#13
Quote by desposito48
Thanks! I think I'm getting it.

(a) So if I want to create a guitar riff that starts with a G then I should try to make the progression fit with in the major scale of G? (b) Then I can use the minor pentatonic scale in its relative minor key? Which would be E. So I could use that scale throughout the whole progression?


(c) When you say I-IV-V are very common. You mean regardless of the key its in right?

(d) Another question. When I see this thing: http://www.dummies.com/how-to/content/use-chord-progressions-when-writing-music.html

it says what chords sound best following other chords. This isn't dependent of the key right?

in C major scale
ii is (Dm) which sounds best when it leads to V or vii° chords.

(e) Does this apply in a different scale. For example

in G major scale
ii (Am) will sound best leading to V (D) or vii (F)


(a) yep, exactly (assuming you want it to be a G Major-based progression)

(b) Yep exactly.

[The only slight thing to be careful of is, if you're very used to the minor pentatonic scale there, you'll be used to ending phrases on certain notes (the root, the third and the fifth) which sound good, but when you're using the relative minor pentatonic as a substitute for its relative major, those intervals change- the root (from the minor pentatonic scale) will be the 6th in the major pentatonic, which is a "correct" note ok, but which doesn't sound so good (normally) to finish a phrase on. The third (from the minor pentatonic) should be ok as it changes to the fifth in the major pentatonic. The fifth changes to the 7th, which again isn't *that* safe- it's not "wrong", just it doesn't sound as complete/rested as finishing on the root, third or fifth.]

If that bit inside the brackets sounds too complex, then just use your ears. All the notes should be "correct", but you might have to finish a phrase on a different note within the pentatonic scale than you're used to. In other words, you can use the same scale shape you're used to, but you can't necessarily use all the old licks you're used to. If that makes sense.

(c) yep exactly

(d) yep, exactly

(e) yep exactly

Sounds like you're getting the hang of it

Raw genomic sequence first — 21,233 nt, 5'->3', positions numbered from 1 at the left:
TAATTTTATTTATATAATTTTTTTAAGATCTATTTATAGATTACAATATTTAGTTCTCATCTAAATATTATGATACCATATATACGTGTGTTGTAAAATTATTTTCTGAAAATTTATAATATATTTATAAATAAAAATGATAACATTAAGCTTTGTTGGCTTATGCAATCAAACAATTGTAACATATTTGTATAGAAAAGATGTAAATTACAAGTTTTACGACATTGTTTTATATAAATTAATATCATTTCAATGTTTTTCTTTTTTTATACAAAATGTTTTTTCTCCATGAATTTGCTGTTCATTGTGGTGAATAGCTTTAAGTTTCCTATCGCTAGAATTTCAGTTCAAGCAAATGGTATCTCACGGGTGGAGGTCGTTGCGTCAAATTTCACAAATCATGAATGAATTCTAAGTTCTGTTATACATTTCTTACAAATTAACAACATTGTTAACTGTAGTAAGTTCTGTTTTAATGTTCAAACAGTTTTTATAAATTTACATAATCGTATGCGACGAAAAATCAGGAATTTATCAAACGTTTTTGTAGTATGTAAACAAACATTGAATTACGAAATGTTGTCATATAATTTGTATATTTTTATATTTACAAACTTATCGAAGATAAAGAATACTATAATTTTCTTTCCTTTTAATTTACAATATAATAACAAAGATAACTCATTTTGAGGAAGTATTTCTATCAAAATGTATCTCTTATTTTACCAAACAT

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Last edited by Dave_Mc at Sep 13, 2013,
#14
While Dave's method did get the correct chords, learning intervals will help you a lot. A major chord is made of a major third with a minor third. A major third is four semitones (half steps, or one guitar fret). A minor third is three. C to E (C#, D, D#, E) is a major third. E to G (F, F#, G) is a minor third. So C E G is a major chord, that's it's quality. A minor chord is flipped, minor on bottom, major on top. C minor is C Eb G. C to Eb is a minor third, Eb to G is a major third.

Intervals also help you find certain sounds. I'm having to get better because my teacher is going to teach me improvisation soon. The intervals are kind of like words. So I have to learn words to make musical sentences of my own, or repeat someone else's sentence when I hear it.
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#15
All of this information is correct, but I'd like to remind you to mostly use your ears as well. Writing music that is perfectly in the same key is good for learning and can make very good music, but there are lots of times when it's much more interesting to throw in notes or chords that aren't perfectly in key.

Of course, music theory does cover these things, but it's a little more advanced and requires a good understanding of the basics, so I won't try to go into it here. Until then, don't be scared to just experiment - and if something sounds better one way you don't have to change it just so that it fits the scale better.
#16
^ yep, agreed. I sort of very slightly touched on that when I said "that's an oversimplification" and similar things like that- as you said, there is theory that covers that, too, but (as you also correctly said) for now saying, "If it sounds right, it is right" (which, to be honest, pretty much holds true indefinitely even when you get to the more advanced stuff) and "Don't be afraid to experiment" is a much better way of going about it

Quote by BladeSlinger